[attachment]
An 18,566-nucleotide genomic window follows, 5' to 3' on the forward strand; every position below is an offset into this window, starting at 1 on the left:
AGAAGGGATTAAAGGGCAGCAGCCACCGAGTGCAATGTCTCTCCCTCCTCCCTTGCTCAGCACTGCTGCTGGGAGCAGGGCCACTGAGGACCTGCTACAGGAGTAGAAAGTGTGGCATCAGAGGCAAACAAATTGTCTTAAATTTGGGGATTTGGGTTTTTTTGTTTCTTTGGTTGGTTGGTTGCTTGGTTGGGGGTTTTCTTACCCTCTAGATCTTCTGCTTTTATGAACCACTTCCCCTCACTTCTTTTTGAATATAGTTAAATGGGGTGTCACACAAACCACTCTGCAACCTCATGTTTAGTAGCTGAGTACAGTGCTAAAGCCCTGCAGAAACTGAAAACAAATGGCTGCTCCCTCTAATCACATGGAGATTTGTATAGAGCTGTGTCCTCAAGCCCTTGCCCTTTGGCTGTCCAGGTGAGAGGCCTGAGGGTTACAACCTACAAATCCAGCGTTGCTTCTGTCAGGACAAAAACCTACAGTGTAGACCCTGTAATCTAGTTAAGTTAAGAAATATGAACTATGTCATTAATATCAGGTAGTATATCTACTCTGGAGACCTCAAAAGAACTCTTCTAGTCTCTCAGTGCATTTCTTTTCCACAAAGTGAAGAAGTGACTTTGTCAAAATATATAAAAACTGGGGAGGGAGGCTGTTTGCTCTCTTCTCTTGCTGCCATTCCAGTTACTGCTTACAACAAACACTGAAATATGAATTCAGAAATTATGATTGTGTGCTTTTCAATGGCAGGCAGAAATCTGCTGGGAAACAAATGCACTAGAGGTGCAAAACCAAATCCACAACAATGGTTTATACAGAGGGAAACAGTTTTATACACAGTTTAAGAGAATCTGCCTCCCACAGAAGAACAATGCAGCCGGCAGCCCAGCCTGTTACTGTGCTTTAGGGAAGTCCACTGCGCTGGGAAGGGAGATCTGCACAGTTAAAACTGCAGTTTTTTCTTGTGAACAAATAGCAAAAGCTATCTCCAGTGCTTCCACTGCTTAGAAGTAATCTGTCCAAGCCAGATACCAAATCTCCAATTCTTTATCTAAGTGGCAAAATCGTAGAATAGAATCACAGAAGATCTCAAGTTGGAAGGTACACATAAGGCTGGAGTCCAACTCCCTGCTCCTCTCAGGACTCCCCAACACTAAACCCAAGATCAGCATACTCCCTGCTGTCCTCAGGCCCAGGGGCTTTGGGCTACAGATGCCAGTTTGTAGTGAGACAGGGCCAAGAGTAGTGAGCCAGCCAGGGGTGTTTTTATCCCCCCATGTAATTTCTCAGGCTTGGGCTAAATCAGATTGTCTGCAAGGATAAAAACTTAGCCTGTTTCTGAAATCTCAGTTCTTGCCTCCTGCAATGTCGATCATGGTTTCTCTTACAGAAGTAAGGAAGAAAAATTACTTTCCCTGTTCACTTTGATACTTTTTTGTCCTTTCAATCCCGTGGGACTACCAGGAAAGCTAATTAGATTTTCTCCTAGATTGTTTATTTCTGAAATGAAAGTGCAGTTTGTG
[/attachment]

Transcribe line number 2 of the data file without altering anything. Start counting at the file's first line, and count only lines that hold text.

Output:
AGAAGGGATTAAAGGGCAGCAGCCACCGAGTGCAATGTCTCTCCCTCCTCCCTTGCTCAGCACTGCTGCTGGGAGCAGGGCCACTGAGGACCTGCTACAGGAGTAGAAAGTGTGGCATCAGAGGCAAACAAATTGTCTTAAATTTGGGGATTTGGGTTTTTTTGTTTCTTTGGTTGGTTGGTTGCTTGGTTGGGGGTTTTCTTACCCTCTAGATCTTCTGCTTTTATGAACCACTTCCCCTCACTTCTTTTTGAATATAGTTAAATGGGGTGTCACACAAACCACTCTGCAACCTCATGTTTAGTAGCTGAGTACAGTGCTAAAGCCCTGCAGAAACTGAAAACAAATGGCTGCTCCCTCTAATCACATGGAGATTTGTATAGAGCTGTGTCCTCAAGCCCTTGCCCTTTGGCTGTCCAGGTGAGAGGCCTGAGGGTTACAACCTACAAATCCAGCGTTGCTTCTGTCAGGACAAAAACCTACAGTGTAGACCCTGTAATCTAGTTAAGTTAAGAAATATGAACTATGTCATTAATATCAGGTAGTATATCTACTCTGGAGACCTCAAAAGAACTCTTCTAGTCTCTCAGTGCATTTCTTTTCCACAAAGTGAAGAAGTGACTTTGTCAAAATATATAAAAACTGGGGAGGGAGGCTGTTTGCTCTCTTCTCTTGCTGCCATTCCAGTTACTGCTTACAACAAACACTGAAATATGAATTCAGAAATTATGATTGTGTGCTTTTCAATGGCAGGCAGAAATCTGCTGGGAAACAAATGCACTAGAGGTGCAAAACCAAATCCACAACAATGGTTTATACAGAGGGAAACAGTTTTATACACAGTTTAAGAGAATCTGCCTCCCACAGAAGAACAATGCAGCCGGCAGCCCAGCCTGTTACTGTGCTTTAGGGAAGTCCACTGCGCTGGGAAGGGAGATCTGCACAGTTAAAACTGCAGTTTTTTCTTGTGAACAAATAGCAAAAGCTATCTCCAGTGCTTCCACTGCTTAGAAGTAATCTGTCCAAGCCAGATACCAAATCTCCAATTCTTTATCTAAGTGGCAAAATCGTAGAATAGAATCACAGAAGATCTCAAGTTGGAAGGTACACATAAGGCTGGAGTCCAACTCCCTGCTCCTCTCAGGACTCCCCAACACTAAACCCAAGATCAGCATACTCCCTGCTGTCCTCAGGCCCAGGGGCTTTGGGCTACAGATGCCAGTTTGTAGTGAGACAGGGCCAAGAGTAGTGAGCCAGCCAGGGGTGTTTTTATCCCCCCATGTAATTTCTCAGGCTTGGGCTAAATCAGATTGTCTGCAAGGATAAAAACTTAGCCTGTTTCTGAAATCTCAGTTCTTGCCTCCTGCAATGTCGATCATGGTTTCTCTTACAGAAGTAAGGAAGAAAAATTACTTTCCCTGTTCACTTTGATACTTTTTTGTCCTTTCAATCCCGTGGGACTACCAGGAAAGCTAATTAGATTTTCTCCTAGATTGTTTATTTCTGAAATGAAAGTGCAGTTTGTG